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How do I create a cyber security incident response plan?

Writing Cyber Incident plan

When it comes to cybersecurity, many small business owners may think, “Why should I care?” or “Who cares enough about my business to hack me?” This mindset is a grave mistake, as the number of hacked businesses climbs each day. In fact, hackers target small business more than large companies, since they don’t have the means to adopt the same cyber security measures. The lack of strong cyber security coupled with this mindset makes small businesses easy targets for hackers. In the wake of an attack, your business can face dire consequences, like the loss of sensitive information and client data, putting you at risk of losing both new and returning clients. 

As a small business owner, it’s quite easy to get wrapped up in day-to-day functions and neglect cyber security. While nobody likes to think about the possibility of a cyber attack, it’s important that your business has an incident response plan in place to offset any serious damage. An incident response plan is critical to keeping your business functions up and running after an attack, saving you lost time and money.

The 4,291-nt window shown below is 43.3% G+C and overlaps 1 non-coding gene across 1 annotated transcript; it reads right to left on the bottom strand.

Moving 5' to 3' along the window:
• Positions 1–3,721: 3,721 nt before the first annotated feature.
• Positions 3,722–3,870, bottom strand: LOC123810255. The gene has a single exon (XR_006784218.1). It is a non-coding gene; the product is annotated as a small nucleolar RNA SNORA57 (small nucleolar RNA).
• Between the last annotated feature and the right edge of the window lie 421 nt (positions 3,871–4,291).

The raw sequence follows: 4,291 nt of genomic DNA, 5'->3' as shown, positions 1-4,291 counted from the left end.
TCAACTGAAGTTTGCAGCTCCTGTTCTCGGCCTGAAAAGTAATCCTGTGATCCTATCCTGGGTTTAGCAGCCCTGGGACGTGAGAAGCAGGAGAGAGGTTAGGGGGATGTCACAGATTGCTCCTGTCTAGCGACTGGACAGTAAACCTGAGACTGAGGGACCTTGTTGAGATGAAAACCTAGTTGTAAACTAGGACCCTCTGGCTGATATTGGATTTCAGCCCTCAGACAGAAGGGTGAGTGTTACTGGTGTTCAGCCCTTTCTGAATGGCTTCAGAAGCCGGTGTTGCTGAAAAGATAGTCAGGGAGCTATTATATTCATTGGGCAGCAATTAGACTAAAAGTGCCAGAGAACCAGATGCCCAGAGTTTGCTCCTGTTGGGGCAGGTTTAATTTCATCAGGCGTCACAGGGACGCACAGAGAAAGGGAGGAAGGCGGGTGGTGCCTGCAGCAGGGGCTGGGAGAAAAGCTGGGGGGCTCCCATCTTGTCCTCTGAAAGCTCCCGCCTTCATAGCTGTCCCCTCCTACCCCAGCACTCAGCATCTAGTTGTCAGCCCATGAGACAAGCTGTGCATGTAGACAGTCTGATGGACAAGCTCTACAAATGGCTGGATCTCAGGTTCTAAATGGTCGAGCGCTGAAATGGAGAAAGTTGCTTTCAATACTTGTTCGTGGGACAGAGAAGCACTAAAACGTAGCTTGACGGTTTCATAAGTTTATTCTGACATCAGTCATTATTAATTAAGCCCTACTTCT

The easiest way to begin your incident response plan is to audit and document all of the online services your business uses. This way, you know what platforms may also be compromised during a cyber attack. You should make a note of what services are essential and have back up services documented, or even set up in advance, so you can rest easy knowing your daily functions can still take place. This step is crucial in navigating a cyber attack, as it allows your business to keep up communications with clients while other systems are offline and unavailable.

It is also important to backup sensitive information frequently, keeping passwords, logins, and client data under an extra layer of protection. This should also be stored offline in case an attack blocks your access to this information. In addition, you and your team should practice restoring data backups, so if the time comes, you are prepared to retrieve your data quickly and efficiently. A backup means nothing unless you know how to find and use it.

As the cliché goes, it truly is better to be safe than sorry. The goal is to be in a situation where you’ll never have to use the response plan, and a great way to ensure that is by setting up monitoring and alerting systems. While many may choose to outsource this step, a great option is to establish connections with local IT experts. Building relationships and taking down their information is extremely useful as you’re not only helping out other small business owners, but have contacts in close proximity that can act swiftly and be on your side if an attack occurs. 

Long story short, you don’t need the same security measures and IT teams as multinationals to combat a cyber attack. All you need is a few hours, your team’s support, and some local contacts to properly secure and defend your business.


Image credit – CDC- Unsplash